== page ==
Academic journal article Journal of Social History

Kemalism on the Catwalk: The Turkish Hat Law of 1925

Academic journal article Journal of Social History

Kemalism on the Catwalk: The Turkish Hat Law of 1925

Article excerpt

Introduction

Fashion as a symbol of civilization, and clothes as means of identity construction as well as markers of identity are common denominators in all human history. Exploited by rulers and governments to define gender, class, occupation, age, religious affiliation and rank, fashion icons and clothing regulations provide an authentic source for the study of identity formation.

In Turkey today, the issue of what to wear of not to wear is once more on top of the political agenda. On June 5, 2008, the Constitutional Court ruled that the Turkish Parliament had violated the constitutional principle of secularism by passing an amendment, approved by an overwhelming majority of the Turkish Parliament, to lift the headscarf ban in universities.

This article, however, is concerned with a much earlier chapter in the sartorial biography of Turkey. Considered an important tool by Mustafa Kemal in his attempts to modernize Turkish society and join ranks with the "contemporary civilization" of Europe, the Hat Law of 1925 required the Turkish people to wear western hats and forbade the use of any other headgear. (1) To continue wearing the fez would be interpreted as disobedience towards the government, and was punishable by imprisonment. (2)

The Hat Law was enacted while the Law on the Restoration of Order of March 4, 1925 was in force, authorizing the government to: "... prohibit on its own initiative and by administrative measure (subject to the approval of the President) all organizations, provocations, exhortations, initiatives and publications which cause disturbance of the social structures, law and order and safety and incite to commit reactionary acts and subversion." (3)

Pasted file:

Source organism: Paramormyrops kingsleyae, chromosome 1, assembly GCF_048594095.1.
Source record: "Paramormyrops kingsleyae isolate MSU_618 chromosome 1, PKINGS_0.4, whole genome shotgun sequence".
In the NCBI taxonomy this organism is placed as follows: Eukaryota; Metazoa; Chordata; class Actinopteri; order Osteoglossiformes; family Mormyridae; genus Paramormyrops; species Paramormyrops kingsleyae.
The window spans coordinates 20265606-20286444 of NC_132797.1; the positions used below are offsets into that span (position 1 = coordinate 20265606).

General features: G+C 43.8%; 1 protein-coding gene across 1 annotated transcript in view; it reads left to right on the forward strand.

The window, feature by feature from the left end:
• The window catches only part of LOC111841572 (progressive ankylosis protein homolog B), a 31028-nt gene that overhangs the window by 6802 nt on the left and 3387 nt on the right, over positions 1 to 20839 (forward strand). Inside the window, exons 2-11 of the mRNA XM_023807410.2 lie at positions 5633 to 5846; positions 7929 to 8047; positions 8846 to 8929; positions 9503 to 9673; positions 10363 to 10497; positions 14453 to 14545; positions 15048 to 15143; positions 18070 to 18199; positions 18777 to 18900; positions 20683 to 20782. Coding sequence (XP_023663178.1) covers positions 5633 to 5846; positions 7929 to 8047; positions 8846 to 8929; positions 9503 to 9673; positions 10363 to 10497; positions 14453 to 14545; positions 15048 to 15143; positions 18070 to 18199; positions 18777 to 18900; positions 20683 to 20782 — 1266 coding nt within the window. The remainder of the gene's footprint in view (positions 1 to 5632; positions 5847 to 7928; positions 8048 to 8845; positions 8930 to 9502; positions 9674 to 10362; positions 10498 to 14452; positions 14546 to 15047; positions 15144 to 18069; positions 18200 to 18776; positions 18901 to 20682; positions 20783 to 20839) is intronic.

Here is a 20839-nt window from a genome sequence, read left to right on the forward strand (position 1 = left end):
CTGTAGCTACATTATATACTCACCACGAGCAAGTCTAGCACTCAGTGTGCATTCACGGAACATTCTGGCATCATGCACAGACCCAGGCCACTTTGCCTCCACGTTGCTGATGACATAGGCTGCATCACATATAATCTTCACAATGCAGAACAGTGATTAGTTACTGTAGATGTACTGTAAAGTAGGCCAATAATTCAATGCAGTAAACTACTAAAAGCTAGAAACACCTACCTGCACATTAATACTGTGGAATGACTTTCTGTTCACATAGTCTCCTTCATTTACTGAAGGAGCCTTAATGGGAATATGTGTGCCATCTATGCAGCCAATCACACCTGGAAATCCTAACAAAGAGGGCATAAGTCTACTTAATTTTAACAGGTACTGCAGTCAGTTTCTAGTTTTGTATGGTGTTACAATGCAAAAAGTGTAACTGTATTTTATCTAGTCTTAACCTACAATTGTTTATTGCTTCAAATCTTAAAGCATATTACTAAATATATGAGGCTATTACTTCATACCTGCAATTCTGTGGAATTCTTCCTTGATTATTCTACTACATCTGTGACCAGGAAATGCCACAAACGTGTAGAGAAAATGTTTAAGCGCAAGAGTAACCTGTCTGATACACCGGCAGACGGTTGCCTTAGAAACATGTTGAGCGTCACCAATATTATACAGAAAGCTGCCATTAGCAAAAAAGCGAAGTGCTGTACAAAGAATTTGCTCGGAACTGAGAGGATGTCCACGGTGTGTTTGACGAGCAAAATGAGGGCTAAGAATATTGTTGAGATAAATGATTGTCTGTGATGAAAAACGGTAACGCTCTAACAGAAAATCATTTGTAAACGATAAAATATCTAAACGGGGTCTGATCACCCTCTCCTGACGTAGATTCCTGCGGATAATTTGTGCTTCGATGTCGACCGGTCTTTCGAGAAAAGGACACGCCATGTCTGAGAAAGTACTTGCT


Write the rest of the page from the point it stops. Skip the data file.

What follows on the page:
During the two-and-a-half month immediately following enactment of the Hat Law, 808 people were arrested for violations of it. The renowned Islamic intellectual scholar Iskilipli Atif was among the 57 who were executed for instigating rebellion against the state in this context. (4)

By this legislation the individual head became a political site of identity construction. (5) Thus the Hat Law can be interpreted as a 'boundary object' a fusion or a bridge point between social and political history. (6)

Self-situated in the dichotomous Orientalist discourse of East vs. West, the Kemalist regime equated modernity with westernization, and disavowed traditional values and religion. During this process, Islam was construed as representing something other than modernity, while at the same time (Kemalist) reason, not belief, was seen as having the right to legislative power in the Turkish Republic. The provisions of the republican revolution were almost all related to diminishing the social and political role of Islam in favor of wholesale westernization: Adoption of the Swiss Civil Code, the Italian Penal Code, the Gregorian calendar, the Latin alphabet, and Sunday as the weekly holiday, all of which incorporated secularism as a constitutional principle. The (arguably absurd) extension of this logic was the passage of the Hat Law.

The Kemalist modernization project was challenged not only by rival interpretations of modernity from within the westernized intellectual elite, but also from voices within the Muslim establishment who sought to strike a balance between modernization and Islam.

A range of literature on modern Turkey, both western and Turkish, has been studied for this paper. However, apart from Orhan Kologlu's Islam'da Baslik (Headgear in Islam), which gives an excellent overview of the matter and has been used as a point of departure for this article, few books deal explicitly with the Hat Law. As far as other secondary sources are concerned, the Hat Law is generally viewed as a mere manifestation of various approaches to:

1. The Kemalist elite's secularization policy. (7)

2. The Kemalist elite's emphasis on making a total break with the past. …

Search by... Author
Show... All Results Primary Sources Peer-reviewed

Oops!

An unknown error has occurred. Please click the button below to reload the page. If the problem persists, please try again in a little while.